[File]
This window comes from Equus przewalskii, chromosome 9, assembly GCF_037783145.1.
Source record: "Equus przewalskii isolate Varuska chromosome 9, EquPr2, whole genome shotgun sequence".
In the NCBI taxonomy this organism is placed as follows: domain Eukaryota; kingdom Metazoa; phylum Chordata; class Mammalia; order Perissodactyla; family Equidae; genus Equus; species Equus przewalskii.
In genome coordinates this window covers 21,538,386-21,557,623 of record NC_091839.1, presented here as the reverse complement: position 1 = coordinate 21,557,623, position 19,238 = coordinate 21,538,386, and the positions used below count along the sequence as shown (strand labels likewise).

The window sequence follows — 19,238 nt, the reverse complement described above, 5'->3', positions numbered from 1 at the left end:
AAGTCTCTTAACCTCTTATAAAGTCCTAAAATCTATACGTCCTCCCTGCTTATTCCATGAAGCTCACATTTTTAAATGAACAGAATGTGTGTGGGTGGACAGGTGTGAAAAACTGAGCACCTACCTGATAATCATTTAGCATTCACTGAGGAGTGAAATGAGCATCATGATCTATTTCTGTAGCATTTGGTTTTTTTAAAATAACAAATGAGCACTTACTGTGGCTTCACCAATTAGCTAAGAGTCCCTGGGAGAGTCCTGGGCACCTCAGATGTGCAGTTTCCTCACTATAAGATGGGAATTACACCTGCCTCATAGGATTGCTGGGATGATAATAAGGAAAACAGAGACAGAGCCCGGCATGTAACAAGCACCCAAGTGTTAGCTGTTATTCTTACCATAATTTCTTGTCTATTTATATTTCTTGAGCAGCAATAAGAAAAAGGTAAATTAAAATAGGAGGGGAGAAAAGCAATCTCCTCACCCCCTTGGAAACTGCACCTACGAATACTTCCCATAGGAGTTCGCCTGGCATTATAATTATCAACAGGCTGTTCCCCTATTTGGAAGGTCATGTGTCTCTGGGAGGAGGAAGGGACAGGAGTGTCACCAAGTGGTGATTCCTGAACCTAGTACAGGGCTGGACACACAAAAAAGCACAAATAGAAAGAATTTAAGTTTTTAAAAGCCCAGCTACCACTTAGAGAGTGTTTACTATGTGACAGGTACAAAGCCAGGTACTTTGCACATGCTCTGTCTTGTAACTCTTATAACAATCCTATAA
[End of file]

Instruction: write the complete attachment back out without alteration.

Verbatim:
This window comes from Equus przewalskii, chromosome 9, assembly GCF_037783145.1.
Source record: "Equus przewalskii isolate Varuska chromosome 9, EquPr2, whole genome shotgun sequence".
In the NCBI taxonomy this organism is placed as follows: domain Eukaryota; kingdom Metazoa; phylum Chordata; class Mammalia; order Perissodactyla; family Equidae; genus Equus; species Equus przewalskii.
In genome coordinates this window covers 21,538,386-21,557,623 of record NC_091839.1, presented here as the reverse complement: position 1 = coordinate 21,557,623, position 19,238 = coordinate 21,538,386, and the positions used below count along the sequence as shown (strand labels likewise).

The window sequence follows — 19,238 nt, the reverse complement described above, 5'->3', positions numbered from 1 at the left end:
AAGTCTCTTAACCTCTTATAAAGTCCTAAAATCTATACGTCCTCCCTGCTTATTCCATGAAGCTCACATTTTTAAATGAACAGAATGTGTGTGGGTGGACAGGTGTGAAAAACTGAGCACCTACCTGATAATCATTTAGCATTCACTGAGGAGTGAAATGAGCATCATGATCTATTTCTGTAGCATTTGGTTTTTTTAAAATAACAAATGAGCACTTACTGTGGCTTCACCAATTAGCTAAGAGTCCCTGGGAGAGTCCTGGGCACCTCAGATGTGCAGTTTCCTCACTATAAGATGGGAATTACACCTGCCTCATAGGATTGCTGGGATGATAATAAGGAAAACAGAGACAGAGCCCGGCATGTAACAAGCACCCAAGTGTTAGCTGTTATTCTTACCATAATTTCTTGTCTATTTATATTTCTTGAGCAGCAATAAGAAAAAGGTAAATTAAAATAGGAGGGGAGAAAAGCAATCTCCTCACCCCCTTGGAAACTGCACCTACGAATACTTCCCATAGGAGTTCGCCTGGCATTATAATTATCAACAGGCTGTTCCCCTATTTGGAAGGTCATGTGTCTCTGGGAGGAGGAAGGGACAGGAGTGTCACCAAGTGGTGATTCCTGAACCTAGTACAGGGCTGGACACACAAAAAAGCACAAATAGAAAGAATTTAAGTTTTTAAAAGCCCAGCTACCACTTAGAGAGTGTTTACTATGTGACAGGTACAAAGCCAGGTACTTTGCACATGCTCTGTCTTGTAACTCTTATAACAATCCTATAA